The funeral for Hedaya, the final victim identified in the Surfside condo collapse, took place Tuesday in her native Brooklyn.
Divers Uncover Rare Gold Coins on Shipwreck Site
The SS North Carolina sank in 1840, leaving its cargo and passengers’ belongings behind.
Jacksonville, Fl.—The Steamship North Carolina sank in 1840 after colliding with its sister ship the Governor Dudley, sending its passengers fleeing to safety and their belongings down into the depths.
Nearly 180 years later, divers have recovered some of those belongings, specifically, several $5 gold pieces dating from the mid-1830s, according to Blue Water Ventures International and its partner Endurance Exploration Group.
The September 2019 find is the result of months of archaeological field work, said the Florida-based company, including magnetometer surveys.
BWVI estimated the hard currency lost on the ship would be worth “many millions of dollars” in today’s value.
Some gold coins may have been from the US Mint in Dahlonega, which opened in 1838, two years prior to the ship’s sinking.
Coins from the Georgia-based mint, which was only open for 24 years, are “extremely valuable in today’s collectors’ market,” said the company.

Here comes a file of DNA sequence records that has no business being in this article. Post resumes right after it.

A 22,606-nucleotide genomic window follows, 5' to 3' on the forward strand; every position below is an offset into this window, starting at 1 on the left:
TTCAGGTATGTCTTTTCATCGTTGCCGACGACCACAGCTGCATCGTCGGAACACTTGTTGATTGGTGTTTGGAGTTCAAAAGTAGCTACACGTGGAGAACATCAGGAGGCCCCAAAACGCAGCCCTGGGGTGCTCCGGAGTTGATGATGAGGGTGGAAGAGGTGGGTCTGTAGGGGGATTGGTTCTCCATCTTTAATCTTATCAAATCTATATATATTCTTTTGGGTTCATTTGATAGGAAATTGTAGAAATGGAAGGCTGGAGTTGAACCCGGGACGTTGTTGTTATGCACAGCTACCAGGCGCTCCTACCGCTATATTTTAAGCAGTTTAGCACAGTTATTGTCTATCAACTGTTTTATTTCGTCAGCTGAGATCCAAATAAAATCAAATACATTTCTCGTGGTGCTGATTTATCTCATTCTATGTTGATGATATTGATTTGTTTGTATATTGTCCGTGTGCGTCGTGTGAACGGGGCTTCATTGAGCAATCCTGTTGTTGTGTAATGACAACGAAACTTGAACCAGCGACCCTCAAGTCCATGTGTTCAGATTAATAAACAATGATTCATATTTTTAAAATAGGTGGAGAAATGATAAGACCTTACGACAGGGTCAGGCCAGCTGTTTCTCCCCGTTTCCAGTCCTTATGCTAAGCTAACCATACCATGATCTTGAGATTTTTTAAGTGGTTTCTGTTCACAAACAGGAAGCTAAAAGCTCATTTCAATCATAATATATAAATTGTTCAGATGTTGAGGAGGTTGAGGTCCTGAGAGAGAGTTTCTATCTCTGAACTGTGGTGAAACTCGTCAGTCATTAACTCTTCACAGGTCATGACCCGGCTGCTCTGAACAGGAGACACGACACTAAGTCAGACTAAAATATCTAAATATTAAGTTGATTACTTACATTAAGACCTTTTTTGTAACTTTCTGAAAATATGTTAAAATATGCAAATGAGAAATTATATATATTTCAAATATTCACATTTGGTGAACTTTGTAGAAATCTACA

DahlonegaGold.com, a site run by Georgia-based gold buyers Hancock & Harwell, says that “Regardless of denomination, any high grade Dahlonega gold coin with a good strike and excellent eye appeal is a real treasure and based on past history has been a blue chip coin investment.”
Blue Water Ventures’ recovery vessel, the Blue Water Rose, and its dive team uncovered the coins as well as marble, dinnerware, and brass spikes said to be part of the ship’s construction.
“After working the first half of the 2019 dive season on several wreck sites, some famous, some not, with the goal of future admiralty claims, it’s great to be back in recovery mode on the SS North Carolina, especially when you see gold coins the very first day on site!” said company president Keith Webb in a press release.
The company plans to continue recovery efforts during the months of October and November, as long as weather permits.
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